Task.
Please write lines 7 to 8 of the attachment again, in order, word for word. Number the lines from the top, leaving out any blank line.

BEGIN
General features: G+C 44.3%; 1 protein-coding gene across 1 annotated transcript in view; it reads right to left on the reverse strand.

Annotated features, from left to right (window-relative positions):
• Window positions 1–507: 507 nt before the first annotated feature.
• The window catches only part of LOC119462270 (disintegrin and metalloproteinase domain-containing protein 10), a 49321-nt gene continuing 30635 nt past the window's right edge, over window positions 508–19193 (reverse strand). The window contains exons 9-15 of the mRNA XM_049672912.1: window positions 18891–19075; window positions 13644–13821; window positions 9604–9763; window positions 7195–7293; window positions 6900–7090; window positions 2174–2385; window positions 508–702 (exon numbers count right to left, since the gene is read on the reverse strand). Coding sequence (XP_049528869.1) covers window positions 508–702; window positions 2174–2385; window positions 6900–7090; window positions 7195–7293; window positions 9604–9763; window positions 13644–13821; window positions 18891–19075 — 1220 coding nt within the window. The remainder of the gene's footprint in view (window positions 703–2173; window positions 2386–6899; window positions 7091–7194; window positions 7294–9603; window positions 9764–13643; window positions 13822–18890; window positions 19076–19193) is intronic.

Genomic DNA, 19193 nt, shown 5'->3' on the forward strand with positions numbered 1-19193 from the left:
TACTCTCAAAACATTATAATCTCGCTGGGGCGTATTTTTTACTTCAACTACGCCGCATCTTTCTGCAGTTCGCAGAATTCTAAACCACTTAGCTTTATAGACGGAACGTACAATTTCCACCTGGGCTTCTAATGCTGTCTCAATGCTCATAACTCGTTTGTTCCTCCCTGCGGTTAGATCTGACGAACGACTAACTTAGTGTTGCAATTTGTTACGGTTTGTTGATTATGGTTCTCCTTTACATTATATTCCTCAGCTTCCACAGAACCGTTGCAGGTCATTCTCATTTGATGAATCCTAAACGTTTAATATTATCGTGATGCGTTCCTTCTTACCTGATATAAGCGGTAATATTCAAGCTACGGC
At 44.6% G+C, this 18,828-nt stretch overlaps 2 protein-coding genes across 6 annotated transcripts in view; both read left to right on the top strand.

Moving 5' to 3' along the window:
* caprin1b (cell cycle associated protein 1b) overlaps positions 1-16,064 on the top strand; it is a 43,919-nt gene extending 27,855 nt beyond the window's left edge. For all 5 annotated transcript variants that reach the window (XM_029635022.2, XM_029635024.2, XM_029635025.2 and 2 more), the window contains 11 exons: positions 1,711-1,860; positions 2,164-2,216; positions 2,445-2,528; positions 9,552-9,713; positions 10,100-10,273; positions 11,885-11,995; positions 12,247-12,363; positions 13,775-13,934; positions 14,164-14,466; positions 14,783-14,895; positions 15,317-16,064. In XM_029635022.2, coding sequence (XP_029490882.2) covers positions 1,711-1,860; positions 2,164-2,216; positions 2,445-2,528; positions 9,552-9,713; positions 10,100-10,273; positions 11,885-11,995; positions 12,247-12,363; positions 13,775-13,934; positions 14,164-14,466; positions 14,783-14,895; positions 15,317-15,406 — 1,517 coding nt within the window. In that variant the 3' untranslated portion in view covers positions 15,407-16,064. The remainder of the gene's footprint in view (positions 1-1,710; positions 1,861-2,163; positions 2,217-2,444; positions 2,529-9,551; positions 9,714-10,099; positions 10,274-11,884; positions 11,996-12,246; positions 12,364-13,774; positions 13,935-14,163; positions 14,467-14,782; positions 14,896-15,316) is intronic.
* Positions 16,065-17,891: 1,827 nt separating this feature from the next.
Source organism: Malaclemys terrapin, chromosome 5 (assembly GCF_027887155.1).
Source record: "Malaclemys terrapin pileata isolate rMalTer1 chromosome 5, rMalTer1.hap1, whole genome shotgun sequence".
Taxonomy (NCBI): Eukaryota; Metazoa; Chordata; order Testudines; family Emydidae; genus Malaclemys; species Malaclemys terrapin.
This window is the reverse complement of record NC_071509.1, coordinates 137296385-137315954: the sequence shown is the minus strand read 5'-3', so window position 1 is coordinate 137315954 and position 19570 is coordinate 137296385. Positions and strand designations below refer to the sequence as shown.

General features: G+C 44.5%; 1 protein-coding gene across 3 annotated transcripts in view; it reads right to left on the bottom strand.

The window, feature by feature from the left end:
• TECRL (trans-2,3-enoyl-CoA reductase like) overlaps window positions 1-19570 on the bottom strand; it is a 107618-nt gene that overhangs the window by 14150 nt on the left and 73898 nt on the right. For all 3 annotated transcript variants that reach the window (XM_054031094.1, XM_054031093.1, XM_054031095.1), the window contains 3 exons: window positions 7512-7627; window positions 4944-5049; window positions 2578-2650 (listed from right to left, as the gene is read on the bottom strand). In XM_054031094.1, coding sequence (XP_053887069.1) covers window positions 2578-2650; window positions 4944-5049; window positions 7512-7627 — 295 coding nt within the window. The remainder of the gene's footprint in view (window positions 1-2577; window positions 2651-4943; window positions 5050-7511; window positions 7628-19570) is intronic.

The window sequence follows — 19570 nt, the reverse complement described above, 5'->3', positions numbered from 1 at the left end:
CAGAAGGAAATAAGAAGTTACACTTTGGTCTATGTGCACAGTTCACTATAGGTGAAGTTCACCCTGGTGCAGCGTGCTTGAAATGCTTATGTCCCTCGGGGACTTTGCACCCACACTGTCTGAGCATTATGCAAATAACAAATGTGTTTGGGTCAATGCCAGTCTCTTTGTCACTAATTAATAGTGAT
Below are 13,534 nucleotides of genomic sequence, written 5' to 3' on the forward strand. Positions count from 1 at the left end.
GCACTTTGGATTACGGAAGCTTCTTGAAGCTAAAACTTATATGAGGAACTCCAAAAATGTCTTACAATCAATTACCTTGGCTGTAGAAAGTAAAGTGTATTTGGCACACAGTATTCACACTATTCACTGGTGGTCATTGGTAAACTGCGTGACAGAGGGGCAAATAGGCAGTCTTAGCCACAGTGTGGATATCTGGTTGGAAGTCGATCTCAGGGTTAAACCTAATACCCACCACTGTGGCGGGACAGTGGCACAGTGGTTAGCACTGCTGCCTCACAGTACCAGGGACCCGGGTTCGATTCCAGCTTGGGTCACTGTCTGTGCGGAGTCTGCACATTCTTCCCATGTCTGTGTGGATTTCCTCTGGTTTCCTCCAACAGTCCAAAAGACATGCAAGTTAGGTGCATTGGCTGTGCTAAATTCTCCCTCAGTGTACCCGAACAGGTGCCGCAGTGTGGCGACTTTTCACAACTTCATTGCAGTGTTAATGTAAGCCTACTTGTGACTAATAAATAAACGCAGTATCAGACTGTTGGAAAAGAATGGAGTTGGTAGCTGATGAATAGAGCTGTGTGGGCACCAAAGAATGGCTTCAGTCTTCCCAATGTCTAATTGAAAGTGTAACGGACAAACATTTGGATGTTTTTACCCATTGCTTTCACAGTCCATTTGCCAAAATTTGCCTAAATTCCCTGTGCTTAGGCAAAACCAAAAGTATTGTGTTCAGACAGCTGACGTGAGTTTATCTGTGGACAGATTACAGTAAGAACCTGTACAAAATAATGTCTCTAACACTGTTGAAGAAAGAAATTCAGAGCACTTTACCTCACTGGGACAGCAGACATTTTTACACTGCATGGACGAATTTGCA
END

At 44.6% G+C, this 18,828-nt stretch overlaps 2 protein-coding genes across 6 annotated transcripts in view; both read left to right on the top strand.

Moving 5' to 3' along the window: